When you were little you might have come across the game Oregon Trail. The objective was to take your family on a wagon train westward to Oregon or some other “uninhabited land” and settle down. However it wasn’t easy to get there. Many obstacles and challenges pop up here and then threatening to derail or slow down your trip. Rivers and streams are some of the hindrances. Now you could use the ferry, but you’ve spent all your gold coins on covering your but for other trials, so you’re dead broke. You will have to ford the river.
As a hiker on a day hike, or a backpacker on a several day excursion eventually you will find that your destination is on the other side. Cricks, creeks, streams, rivers, or brooks, can vary in size and challenge to cross. A small break in the forest floor is easy to cross. Step over it. A 5, 10, 15, 20 yard or more crossing is more challenging.
The first thing to do is to take off your hiking boots. You do not want to cross with these because soggy socks and boots will lead to your feet growing additional puss filled toes. In place of boots use some sandals of some sort or old and worn sneakers work well too.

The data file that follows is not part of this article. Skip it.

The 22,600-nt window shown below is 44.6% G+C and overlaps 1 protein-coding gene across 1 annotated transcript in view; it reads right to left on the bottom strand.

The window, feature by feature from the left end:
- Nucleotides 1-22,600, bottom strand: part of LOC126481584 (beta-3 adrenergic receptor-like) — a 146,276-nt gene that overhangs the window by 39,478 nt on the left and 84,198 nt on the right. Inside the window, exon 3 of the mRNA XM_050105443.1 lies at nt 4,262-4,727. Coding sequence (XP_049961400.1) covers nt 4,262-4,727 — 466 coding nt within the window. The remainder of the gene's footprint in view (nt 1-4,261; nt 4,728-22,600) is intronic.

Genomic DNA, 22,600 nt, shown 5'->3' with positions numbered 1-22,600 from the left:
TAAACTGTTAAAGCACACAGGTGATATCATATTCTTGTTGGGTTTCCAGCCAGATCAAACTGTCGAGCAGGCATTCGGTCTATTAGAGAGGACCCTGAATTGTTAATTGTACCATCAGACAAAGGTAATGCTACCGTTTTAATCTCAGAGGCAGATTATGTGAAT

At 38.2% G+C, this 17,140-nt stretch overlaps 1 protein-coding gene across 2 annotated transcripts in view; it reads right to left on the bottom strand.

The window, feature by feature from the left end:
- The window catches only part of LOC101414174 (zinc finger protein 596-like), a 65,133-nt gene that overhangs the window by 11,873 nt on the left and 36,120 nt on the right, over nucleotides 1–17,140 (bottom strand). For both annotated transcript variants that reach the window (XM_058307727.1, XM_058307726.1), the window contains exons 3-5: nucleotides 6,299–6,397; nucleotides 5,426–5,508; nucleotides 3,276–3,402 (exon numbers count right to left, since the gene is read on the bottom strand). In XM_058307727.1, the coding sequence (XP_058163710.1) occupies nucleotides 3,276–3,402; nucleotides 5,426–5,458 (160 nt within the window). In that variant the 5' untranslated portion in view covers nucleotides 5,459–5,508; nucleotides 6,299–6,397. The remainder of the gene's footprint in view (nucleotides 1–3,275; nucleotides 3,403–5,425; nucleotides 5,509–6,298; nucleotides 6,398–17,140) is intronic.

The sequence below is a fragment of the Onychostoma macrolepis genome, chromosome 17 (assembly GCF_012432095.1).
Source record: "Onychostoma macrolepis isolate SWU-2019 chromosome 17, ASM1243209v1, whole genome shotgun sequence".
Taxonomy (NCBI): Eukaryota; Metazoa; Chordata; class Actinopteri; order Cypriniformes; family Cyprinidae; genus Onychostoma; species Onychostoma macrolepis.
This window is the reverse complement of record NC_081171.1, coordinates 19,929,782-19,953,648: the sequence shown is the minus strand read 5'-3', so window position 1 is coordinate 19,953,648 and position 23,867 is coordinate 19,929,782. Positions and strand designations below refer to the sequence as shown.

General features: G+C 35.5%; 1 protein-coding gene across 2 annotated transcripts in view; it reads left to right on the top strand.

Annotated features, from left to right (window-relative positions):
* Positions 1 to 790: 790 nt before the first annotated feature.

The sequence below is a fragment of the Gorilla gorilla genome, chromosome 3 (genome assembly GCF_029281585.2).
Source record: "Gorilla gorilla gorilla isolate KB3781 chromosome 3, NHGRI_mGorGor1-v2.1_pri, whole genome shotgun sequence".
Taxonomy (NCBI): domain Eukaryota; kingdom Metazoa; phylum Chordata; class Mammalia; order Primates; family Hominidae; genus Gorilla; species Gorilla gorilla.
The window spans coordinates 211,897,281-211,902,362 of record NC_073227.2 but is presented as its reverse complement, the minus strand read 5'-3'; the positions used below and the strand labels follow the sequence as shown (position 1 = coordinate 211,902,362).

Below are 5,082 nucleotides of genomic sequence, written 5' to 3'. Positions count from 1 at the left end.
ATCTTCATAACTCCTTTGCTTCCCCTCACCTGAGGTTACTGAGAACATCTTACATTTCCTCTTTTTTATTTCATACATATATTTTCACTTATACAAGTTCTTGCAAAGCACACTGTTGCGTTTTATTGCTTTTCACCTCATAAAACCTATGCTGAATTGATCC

Next if it’s too big to hop over, find a ford, a shallow stretch of river that doesn’t have a strong current. Keep in mind the weather, it can be a bit nerve-racking when you’re on the wrong side of the river and the clouds start to roll in. Try to time river crossings around bad weather because a flash flooding effect while crossing mid river is the last thing you need.
Take a stick and toss it into the water and track its progress. Be sure it isn’t moving too fast, indicating the river is especially dangerous to cross. Use another stick, this time one plenty long and probe the water for the river bed, checking the river depth. While crossing having a probing stick may be helpful with avoiding sudden pitfalls and hidden boulders.
Once you have analyzed the river, and assessed whether or not you can cross it, form groups of three. Don your packs, loosen the straps, and open the belt buckles. Doing this to the packs makes them easier to shed in the unfortunate event of an emergency. Now in groups of three grab each others hands and form a circle. wade slowly into the water looking out ahead of you.Orient the group so two people are sidestepping and the third is looking forward at the route ahead. Slowly and gingerly cross the water until you get to the other side.
Now, there are many other precautions to take into consideration such a river height, physical condition of the group, and weather, but if you are going to cross, what I have mentioned will get the job done.
If you have any other questions or considerations please leave a comment below.